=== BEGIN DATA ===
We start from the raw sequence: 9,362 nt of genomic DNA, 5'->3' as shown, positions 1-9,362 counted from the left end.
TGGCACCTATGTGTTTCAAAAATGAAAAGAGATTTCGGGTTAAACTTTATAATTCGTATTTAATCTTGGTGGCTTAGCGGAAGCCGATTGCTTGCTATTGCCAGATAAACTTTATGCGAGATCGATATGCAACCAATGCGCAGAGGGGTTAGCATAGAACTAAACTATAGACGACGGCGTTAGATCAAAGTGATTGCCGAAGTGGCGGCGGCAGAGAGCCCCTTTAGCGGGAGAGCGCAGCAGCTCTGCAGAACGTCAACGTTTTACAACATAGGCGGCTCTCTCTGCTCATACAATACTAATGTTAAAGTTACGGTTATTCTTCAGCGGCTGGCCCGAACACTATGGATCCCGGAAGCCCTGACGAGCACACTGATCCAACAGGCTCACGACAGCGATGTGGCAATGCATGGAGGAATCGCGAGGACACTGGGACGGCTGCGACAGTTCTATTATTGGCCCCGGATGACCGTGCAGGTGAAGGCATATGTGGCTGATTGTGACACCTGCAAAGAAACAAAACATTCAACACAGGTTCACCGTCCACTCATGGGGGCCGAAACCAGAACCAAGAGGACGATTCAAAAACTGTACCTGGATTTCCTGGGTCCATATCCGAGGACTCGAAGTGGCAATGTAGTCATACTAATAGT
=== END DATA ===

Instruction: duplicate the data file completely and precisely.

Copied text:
We start from the raw sequence: 9,362 nt of genomic DNA, 5'->3' as shown, positions 1-9,362 counted from the left end.
TGGCACCTATGTGTTTCAAAAATGAAAAGAGATTTCGGGTTAAACTTTATAATTCGTATTTAATCTTGGTGGCTTAGCGGAAGCCGATTGCTTGCTATTGCCAGATAAACTTTATGCGAGATCGATATGCAACCAATGCGCAGAGGGGTTAGCATAGAACTAAACTATAGACGACGGCGTTAGATCAAAGTGATTGCCGAAGTGGCGGCGGCAGAGAGCCCCTTTAGCGGGAGAGCGCAGCAGCTCTGCAGAACGTCAACGTTTTACAACATAGGCGGCTCTCTCTGCTCATACAATACTAATGTTAAAGTTACGGTTATTCTTCAGCGGCTGGCCCGAACACTATGGATCCCGGAAGCCCTGACGAGCACACTGATCCAACAGGCTCACGACAGCGATGTGGCAATGCATGGAGGAATCGCGAGGACACTGGGACGGCTGCGACAGTTCTATTATTGGCCCCGGATGACCGTGCAGGTGAAGGCATATGTGGCTGATTGTGACACCTGCAAAGAAACAAAACATTCAACACAGGTTCACCGTCCACTCATGGGGGCCGAAACCAGAACCAAGAGGACGATTCAAAAACTGTACCTGGATTTCCTGGGTCCATATCCGAGGACTCGAAGTGGCAATGTAGTCATACTAATAGT